This article is somewhat restrictive. First, it is obviously for believers only. But second, most believers may not even be aware of what expository preaching is. This is because sadly most contemporary churches do not offer regular expository preaching.
I would guess that perhaps 95 per cent of churches (and here I refer to Bible-believing evangelical churches) do not engage in such preaching. Most simply offer sermons on various issues or topics. This is known as topical preaching. In contrast to expository preaching, where the text is central, in topical preaching a particular theme is emphasised.
Now there may be a place for topical preaching. After all, there are plenty of tremendous topics or themes found throughout Scripture, such as the holiness of God, the nature of salvation, or the issue of prayer. But unfortunately most topical preaching in our churches today is centred on us.
Thus we hear countless sermons on ‘how to be a better you’ or ‘how to lose weight for Jesus’ or ‘how to live the successful life’ etc. Not only is this all centred on self, but such sermons tend to have a bare minimum of Scripture while offering plenty of emotive, feel-good stories and pep talks.
Our churches today are therefore filled with people who are biblically illiterate. A good part of the reason – and blame – for this is because our pulpits are not feeding the people. We have far too many topical sermons and way too little actual preaching of the text itself.
One of my favourite Old Testament professors, Walter Kaiser was a real stickler for “keeping the finger on the text”. He knew the value of expository preaching, and the need to be text-orientated, not topic-orientated. I once heard him say this: “I preach a topical sermon once every five years – then repent of it immediately!”
But before I go any further, I better define what I mean by expository preaching. This is simply when we preach the word as it was written: one portion at a time or one book at a time. That is, we recognise that every text has a context, and without that context a text can become a pretext. Scripture was written in whole blocks, and should be preached that way.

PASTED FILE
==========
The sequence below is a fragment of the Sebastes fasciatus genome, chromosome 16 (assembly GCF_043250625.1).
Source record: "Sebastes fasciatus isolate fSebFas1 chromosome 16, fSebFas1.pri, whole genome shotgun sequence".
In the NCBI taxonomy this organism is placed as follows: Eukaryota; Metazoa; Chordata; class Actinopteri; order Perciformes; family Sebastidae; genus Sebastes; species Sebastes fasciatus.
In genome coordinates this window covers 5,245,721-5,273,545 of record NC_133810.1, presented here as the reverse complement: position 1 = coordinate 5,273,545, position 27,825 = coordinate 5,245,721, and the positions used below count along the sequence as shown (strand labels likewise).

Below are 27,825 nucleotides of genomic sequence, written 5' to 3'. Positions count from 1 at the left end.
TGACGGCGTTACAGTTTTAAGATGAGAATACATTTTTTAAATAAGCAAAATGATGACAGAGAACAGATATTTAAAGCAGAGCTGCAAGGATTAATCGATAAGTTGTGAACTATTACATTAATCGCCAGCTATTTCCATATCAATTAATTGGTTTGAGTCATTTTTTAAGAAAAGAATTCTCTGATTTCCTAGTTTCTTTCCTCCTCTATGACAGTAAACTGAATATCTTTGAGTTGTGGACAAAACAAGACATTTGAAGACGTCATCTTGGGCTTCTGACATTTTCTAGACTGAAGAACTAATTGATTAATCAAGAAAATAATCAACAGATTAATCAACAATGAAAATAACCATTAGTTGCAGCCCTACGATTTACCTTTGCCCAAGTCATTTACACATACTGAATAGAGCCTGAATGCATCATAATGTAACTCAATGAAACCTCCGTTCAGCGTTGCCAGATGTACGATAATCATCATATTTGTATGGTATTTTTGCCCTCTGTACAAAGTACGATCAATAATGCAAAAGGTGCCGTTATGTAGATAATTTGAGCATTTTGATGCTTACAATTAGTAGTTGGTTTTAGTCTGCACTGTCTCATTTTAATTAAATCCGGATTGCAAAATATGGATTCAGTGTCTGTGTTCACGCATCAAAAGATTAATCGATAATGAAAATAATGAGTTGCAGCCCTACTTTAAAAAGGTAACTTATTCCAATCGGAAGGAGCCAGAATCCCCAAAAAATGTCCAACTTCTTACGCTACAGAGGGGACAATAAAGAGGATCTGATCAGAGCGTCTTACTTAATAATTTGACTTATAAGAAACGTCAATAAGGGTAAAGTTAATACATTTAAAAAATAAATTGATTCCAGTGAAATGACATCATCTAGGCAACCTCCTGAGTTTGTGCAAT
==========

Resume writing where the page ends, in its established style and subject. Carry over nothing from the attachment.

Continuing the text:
We should not just pick texts out of Ephesians for example. We should instead preach the whole book of Ephesians. Of course that will take some time to do properly, so it’s quite possible to have some twenty sermons going over twenty weeks as the Ephesians epistle is properly exposited.
Also, one may take a block of Scripture found within a book of the Bible, such as the Sermon on the Mount (Matthew 5-7) or the Olivet Discourse (Matthew 24-25). Whether we take a portion of Scripture or an entire book, the essence of expository preaching is to give the sense of the text as it is revealed in its context.
The aim is to expose the congregation to the totality of God’s word, and not just offer them the word of God in bits and pieces. An individual flower may be a thing of beauty, but seeing it in the context of the entire flower bed is even more impressive and valuable.
Of course any proper expositor of Scripture will seek to apply the text to modern listeners, addressing their needs and concerns. So topics and themes will emerge from expository preaching, as will real personal application. But it always must be text-centred to begin with.